Recruitment of cohort and follow-up to time of delivery

Patients and study setting

Trained research assistants approached consecutive pregnant women at the time they presented for routine ultrasound examination (most subjects), prenatal blood drawing, or first- or second-trimester obstetric clinic visits at four large maternity hospitals affiliated with McGill University or l'Université de Montréal in Montréal, Canada. Women aged ≥18 years at the expected date of delivery who spoke and understood French or English and had a singleton fetus were eligible for enrolment in the study. Women with severe chronic illness (other than hypertension, asthma or diabetes) requiring ongoing treatment, placenta previa, history of incompetent cervix diagnosed in a previous pregnancy, impending delivery, or a fetus affected by a major anomaly were excluded. Among these excluded women, reasons for exclusion and data on maternal education were recorded whenever possible.

Study visit at 24-26 weeks

Women who consented to participate were asked to return for a study visit at 24-26 weeks of gestation to obtain data on sociodemographic characteristics, medical, obstetric and family history, and cigarette smoking. Subjects were asked if they had ever smoked, if they had smoked (defined as one or more cigarettes per day) during the pregnancy, and if so, the average number of cigarettes smoked per day.

After the interview, non-fasting blood samples were obtained by venipuncture and immediately placed on ice. Samples were centrifuged, and plasma was aliquoted into cryovials that were frozen at -80°C.

Identification of cases of preeclampsia and selection of control subjects

Cohort women were followed until delivery. During the admission for delivery, each study woman identified as having had hypertension or preeclampsia during pregnancy or after delivery underwent a detailed interview and chart review by trained study staff to assess whether diagnostic criteria for preeclampsia were met. Preeclampsia was diagnosed according to the 1997 Canadian Hypertension Society criteria and further classified as severe or early onset (Table 1 ) [12]. All cases of preeclampsia (n = 113) were independently verified by two study investigators (SK and HM).
Table 1

Classification of preeclampsia among cases (N = 113)





Canadian Hypertension Society classification a


Gestational hypertension with proteinuria without adverse conditions

12 (11%)

3 (8%)

0 (0%)

Gestational hypertension with proteinuria with adverse conditions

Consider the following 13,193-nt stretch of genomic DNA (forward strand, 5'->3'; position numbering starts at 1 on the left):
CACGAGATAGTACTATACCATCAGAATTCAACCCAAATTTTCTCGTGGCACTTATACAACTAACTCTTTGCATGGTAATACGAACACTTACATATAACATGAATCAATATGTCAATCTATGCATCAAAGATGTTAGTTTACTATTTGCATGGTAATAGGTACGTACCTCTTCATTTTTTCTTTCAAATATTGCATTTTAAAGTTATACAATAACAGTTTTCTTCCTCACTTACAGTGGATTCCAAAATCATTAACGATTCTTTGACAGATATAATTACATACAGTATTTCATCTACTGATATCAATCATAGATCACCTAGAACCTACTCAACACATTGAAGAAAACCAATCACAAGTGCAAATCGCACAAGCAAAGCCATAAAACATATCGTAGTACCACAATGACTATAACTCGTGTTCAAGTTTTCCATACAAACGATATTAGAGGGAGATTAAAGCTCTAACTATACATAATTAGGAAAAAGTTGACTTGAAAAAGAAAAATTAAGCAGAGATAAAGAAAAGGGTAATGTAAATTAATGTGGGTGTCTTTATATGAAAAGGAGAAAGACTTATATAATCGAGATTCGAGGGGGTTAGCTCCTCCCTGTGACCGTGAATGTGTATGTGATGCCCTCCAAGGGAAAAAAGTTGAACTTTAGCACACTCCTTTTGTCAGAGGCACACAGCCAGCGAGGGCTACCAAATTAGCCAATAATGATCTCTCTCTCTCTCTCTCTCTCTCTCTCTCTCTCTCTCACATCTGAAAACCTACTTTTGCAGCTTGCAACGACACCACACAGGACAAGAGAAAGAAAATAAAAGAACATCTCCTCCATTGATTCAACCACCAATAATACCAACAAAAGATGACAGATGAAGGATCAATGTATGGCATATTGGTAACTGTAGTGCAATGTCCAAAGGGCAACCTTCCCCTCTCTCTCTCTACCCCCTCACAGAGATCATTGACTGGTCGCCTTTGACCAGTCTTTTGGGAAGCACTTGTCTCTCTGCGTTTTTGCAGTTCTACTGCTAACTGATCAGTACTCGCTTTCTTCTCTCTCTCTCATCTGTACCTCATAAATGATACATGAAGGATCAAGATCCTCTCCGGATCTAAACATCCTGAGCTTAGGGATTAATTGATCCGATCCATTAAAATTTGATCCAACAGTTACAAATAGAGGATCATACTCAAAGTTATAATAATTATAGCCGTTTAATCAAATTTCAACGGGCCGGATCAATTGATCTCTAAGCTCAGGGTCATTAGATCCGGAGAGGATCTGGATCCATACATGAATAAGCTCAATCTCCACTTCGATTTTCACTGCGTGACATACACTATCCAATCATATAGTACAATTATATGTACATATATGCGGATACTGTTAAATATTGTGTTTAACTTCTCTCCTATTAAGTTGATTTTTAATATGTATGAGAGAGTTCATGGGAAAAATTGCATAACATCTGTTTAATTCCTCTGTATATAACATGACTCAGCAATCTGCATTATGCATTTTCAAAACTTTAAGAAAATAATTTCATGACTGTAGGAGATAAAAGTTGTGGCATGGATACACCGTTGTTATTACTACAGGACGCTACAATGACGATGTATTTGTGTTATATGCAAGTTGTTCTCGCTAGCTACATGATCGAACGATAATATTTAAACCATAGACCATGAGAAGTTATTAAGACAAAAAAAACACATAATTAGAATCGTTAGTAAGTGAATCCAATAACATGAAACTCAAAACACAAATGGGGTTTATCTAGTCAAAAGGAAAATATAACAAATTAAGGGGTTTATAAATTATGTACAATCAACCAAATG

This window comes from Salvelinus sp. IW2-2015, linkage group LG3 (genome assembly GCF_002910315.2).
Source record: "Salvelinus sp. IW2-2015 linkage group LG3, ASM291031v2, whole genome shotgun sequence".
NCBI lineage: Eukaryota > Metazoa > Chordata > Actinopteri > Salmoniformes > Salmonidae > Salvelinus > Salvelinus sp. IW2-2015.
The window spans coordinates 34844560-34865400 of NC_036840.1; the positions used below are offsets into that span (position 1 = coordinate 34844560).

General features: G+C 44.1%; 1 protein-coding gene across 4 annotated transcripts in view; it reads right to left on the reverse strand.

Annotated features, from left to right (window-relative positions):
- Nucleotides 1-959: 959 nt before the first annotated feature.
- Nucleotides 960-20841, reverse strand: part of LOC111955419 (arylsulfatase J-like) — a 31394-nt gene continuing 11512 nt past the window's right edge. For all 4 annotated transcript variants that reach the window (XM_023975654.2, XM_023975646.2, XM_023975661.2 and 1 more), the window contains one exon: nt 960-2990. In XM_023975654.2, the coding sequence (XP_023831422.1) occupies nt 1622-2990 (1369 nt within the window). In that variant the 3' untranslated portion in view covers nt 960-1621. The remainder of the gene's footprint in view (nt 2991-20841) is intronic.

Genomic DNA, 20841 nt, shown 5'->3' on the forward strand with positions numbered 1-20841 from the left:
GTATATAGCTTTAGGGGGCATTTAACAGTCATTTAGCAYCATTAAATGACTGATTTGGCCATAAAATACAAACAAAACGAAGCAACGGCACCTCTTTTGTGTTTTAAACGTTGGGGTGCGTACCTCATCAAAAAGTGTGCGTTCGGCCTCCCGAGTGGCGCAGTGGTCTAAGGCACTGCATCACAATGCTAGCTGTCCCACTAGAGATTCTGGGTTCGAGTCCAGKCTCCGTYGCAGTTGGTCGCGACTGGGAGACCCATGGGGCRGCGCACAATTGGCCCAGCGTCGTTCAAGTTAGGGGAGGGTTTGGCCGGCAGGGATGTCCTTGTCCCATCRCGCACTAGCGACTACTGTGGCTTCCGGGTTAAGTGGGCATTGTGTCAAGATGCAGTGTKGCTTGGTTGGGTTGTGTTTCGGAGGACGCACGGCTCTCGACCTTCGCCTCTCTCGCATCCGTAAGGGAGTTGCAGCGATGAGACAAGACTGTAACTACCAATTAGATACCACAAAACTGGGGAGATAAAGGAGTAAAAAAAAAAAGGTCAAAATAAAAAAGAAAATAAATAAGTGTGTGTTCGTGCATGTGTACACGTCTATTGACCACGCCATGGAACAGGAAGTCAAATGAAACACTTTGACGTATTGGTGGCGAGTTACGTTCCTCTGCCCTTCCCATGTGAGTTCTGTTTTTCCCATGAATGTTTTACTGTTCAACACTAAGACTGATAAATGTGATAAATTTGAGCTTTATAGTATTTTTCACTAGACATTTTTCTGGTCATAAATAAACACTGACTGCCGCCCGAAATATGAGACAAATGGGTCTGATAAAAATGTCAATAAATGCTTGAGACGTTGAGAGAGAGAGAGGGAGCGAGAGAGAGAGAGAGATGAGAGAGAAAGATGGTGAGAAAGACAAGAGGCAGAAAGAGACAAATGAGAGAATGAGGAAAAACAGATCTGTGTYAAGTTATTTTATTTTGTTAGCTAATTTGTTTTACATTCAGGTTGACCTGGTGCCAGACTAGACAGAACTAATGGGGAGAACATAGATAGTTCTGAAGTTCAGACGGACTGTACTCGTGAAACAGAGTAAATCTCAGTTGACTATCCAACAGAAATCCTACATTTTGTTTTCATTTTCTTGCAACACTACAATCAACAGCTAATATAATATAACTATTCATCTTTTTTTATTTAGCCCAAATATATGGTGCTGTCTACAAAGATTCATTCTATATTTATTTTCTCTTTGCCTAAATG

49 (43%)

16 (46%)

19 (59%)

Gestational hypertension without proteinuria with adverse conditions

49 (43%)

14 (40%)

10 (31%)

Chronic hypertension with superimposed preeclampsia

3 (3%)

2 (6%)

3 (10%)


113 (100%)

35 (100%)

32 (100%)

a Diagnostic criteria used for preeclampsia and non-preeclamptic hypertensive disorders of pregnancy were adapted from the 1997 Report of the Canadian Hypertension Society Consensus Conference [12]. Gestational hypertension was defined as diastolic hypertension (≥ 90 mm Hg) on two occasions at least 4-6 hours apart that developed after 20 wks gestation. Proteinuria was defined as protein excretion of ≥ 0.3 g/day in 24-hour urine collection or positive dipstick result ≥ 2+. Adverse conditions were defined as convulsions (eclampsia), diastolic pressure > 110 mm Hg, platelet count < 100,000 × 109/L, oliguria, protein excretion ≥ 3 g/day, pulmonary edema, elevated liver enzymes, severe nausea and vomiting, frontal headache, visual disturbances, persistent abdominal pain in right upper quadrant, chest pain or shortness of breath, suspected abruptio placentae, HELLP syndrome, intrauterine growth restriction, oligohydramnios, or absent or reverse umbilical artery end diastolic flow, as detected by Doppler velocitometry. Chronic hypertension with superimposed preeclampsia was defined as known chronic hypertension associated with further worsening of blood pressure and protein excretion ≥ 3 g/day after 20 weeks gestation. Non-preeclamptic hypertensive disorders (criterion for exclusion as case or control) included gestational hypertension, defined as diastolic hypertension (≥ 90 mm Hg) that developed after 20 wks gestation but without proteinuria or adverse conditions, and chronic known hypertension, defined as diastolic hypertension (≥ 90 mm Hg) that predated pregnancy or was diagnosed before 20 wks gestation, with or without proteinuria.

b Early-onset preeclampsia defined as occurrence at < 34 weeks gestation [18]

c Severe preeclampsia defined as presence of any of the following: seizure, HELLP, proteinuria ≥ 3 g/24 hours or diastolic blood pressure > 110 mm Hg [18]